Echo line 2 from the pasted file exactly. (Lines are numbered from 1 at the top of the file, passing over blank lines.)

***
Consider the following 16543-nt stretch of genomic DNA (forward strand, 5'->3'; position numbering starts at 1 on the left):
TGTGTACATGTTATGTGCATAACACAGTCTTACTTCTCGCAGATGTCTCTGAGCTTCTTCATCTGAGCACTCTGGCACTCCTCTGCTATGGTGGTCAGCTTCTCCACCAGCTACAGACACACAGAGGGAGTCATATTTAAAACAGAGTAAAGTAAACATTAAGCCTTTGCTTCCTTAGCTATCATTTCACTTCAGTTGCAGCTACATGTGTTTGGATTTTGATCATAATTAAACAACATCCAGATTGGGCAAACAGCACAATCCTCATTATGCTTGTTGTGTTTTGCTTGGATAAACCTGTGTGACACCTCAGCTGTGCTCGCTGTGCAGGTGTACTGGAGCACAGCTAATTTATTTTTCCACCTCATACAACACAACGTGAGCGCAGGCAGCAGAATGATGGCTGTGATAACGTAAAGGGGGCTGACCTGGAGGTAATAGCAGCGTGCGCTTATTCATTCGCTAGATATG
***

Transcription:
TGTGTACATGTTATGTGCATAACACAGTCTTACTTCTCGCAGATGTCTCTGAGCTTCTTCATCTGAGCACTCTGGCACTCCTCTGCTATGGTGGTCAGCTTCTCCACCAGCTACAGACACACAGAGGGAGTCATATTTAAAACAGAGTAAAGTAAACATTAAGCCTTTGCTTCCTTAGCTATCATTTCACTTCAGTTGCAGCTACATGTGTTTGGATTTTGATCATAATTAAACAACATCCAGATTGGGCAAACAGCACAATCCTCATTATGCTTGTTGTGTTTTGCTTGGATAAACCTGTGTGACACCTCAGCTGTGCTCGCTGTGCAGGTGTACTGGAGCACAGCTAATTTATTTTTCCACCTCATACAACACAACGTGAGCGCAGGCAGCAGAATGATGGCTGTGATAACGTAAAGGGGGCTGACCTGGAGGTAATAGCAGCGTGCGCTTATTCATTCGCTAGATATG